- Max Olson, Big 12 reporter
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The trend was hard to miss if you walked the sidelines of a Baylor or TCU game before kickoff this season. What was soon to come looked pretty obvious on those Saturdays.
Throughout their dream seasons as co-Big 12 champions, guess who Art Briles and Gary Patterson packed their respective houses with? High school juniors and sophomores.
This week starts the clock on the class of 2016, yet Baylor and TCU are as ahead of the game as ever on that front. Their top-10 finishes are already beginning to pay off with this next batch of recruits.
Together, Baylor and TCU have landed 14 pledges for the 2016 class. Only 12 of the state of Texas' top 30 recruits have made commitments, but eight belong to the leaders of the Big 12.
While Texas and the rest of their recruiting rivals were scrambling to finish off the class that signed Wednesday, both Baylor and TCU have already hosted their first junior day of the year. It never hurts to have those kids stopping by to see your new trophies as soon as possible.
For TCU, it was only natural to get a jump-start on the next class. The Horned Frogs had 21 of their 23 signees for 2014 on board by the end of December.
The majority of that group committed off a 4-8 season. That group was pitched potential and promise. The 2016 class got to witness the results, and that has Patterson and his staff optimistic about how good this next batch of newcomers can be.
"I think kids that came to our ballgames, our type of offense and defense is very exciting," Patterson said during a national signing day appearance on Fox Sports. "I think the sky's the limit. I don't think we've even scratched the surface of what TCU can be."
The Frogs' group of eight pledges for 2016 already has its quarterback in San Angelo Central's Brennen Wooten, plus ESPN Junior 300 athletes Christian Wallace and D'Eriq King and receiver Courtney Lark. They also have a cornerback, three-star Ke'Shawn Somerville, who flipped from Baylor.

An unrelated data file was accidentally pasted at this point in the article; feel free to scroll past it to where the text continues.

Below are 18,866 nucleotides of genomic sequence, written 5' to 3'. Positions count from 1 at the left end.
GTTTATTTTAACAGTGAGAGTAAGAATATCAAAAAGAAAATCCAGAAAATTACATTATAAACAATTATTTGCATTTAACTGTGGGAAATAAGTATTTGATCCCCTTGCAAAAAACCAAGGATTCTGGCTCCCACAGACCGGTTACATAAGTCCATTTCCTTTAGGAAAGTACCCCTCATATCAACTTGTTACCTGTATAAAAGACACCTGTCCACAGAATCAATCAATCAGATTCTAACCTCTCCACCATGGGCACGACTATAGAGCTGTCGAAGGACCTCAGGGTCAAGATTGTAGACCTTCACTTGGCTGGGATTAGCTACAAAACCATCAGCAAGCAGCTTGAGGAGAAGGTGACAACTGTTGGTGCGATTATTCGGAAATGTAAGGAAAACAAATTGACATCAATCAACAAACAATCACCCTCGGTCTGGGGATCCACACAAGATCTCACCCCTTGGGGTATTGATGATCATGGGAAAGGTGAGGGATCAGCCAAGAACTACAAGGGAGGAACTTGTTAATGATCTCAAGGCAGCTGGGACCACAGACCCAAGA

The Bears' 2016 class already has of the nation's best in offensive tackle Patrick Hudson, the No. 11 rated recruit in the ESPN Junior 300. The 6-foot-5, 330-pound lineman from Silsbee, Texas, flipped his commitment from Texas A&M to BU back in July.
Baylor took its quarterback for this class, Zach Smith, last summer as well. He's joined by ESPN Junior 300 back Kameron Martin, who's become the most vocal recruiter of the bunch on Twitter. BU also accepted a pledge last summer from Navasota's Tren'Davian Dickson, who went on to shatter the national single-season record with 39 touchdown catches (including four to win his state title game).
Briles and his assistants secured 13 of their 19 latest signees by the end of 2014. They didn't have to worry about many of them, either. That provided the luxury of time to get moving on 2016 and beyond.
"The last couple of weeks of recruiting, I mean, we recruited 2016 kids and looked at 2017 sophomores," Briles said during his signing day news conference. "Because these guys had been with us, stayed strong, they committed and stayed intelligent."
The commitments for this next class aren't the only key. By hosting those early junior days, Baylor and TCU get to be among the first to target and offer those in-state recruits who might not be on everyone else's radar just yet.
Neither program inked a top-30 recruiting class in ESPN's 2015 rankings. Together, they signed almost four times as many three-stars as four-stars. This 2016 class can be a different story. The highly-touted kids who wouldn't take a call from Briles or Patterson a few years ago are taking trips to Waco and Fort Worth.
What matters, of course, is how you finish. TCU and Baylor will have to fend off foes for the next 12 months to ensure these pledges stick. The momentum of preseason top-10 hype should endure for these next six, making it easy to envision why both could be on the way to their highest-rated classes in a long time.
Throughout their dream seasons as co-Big 12 champs, guess who Art Briles and Gary Patterson recruited? High school juniors and sophomores.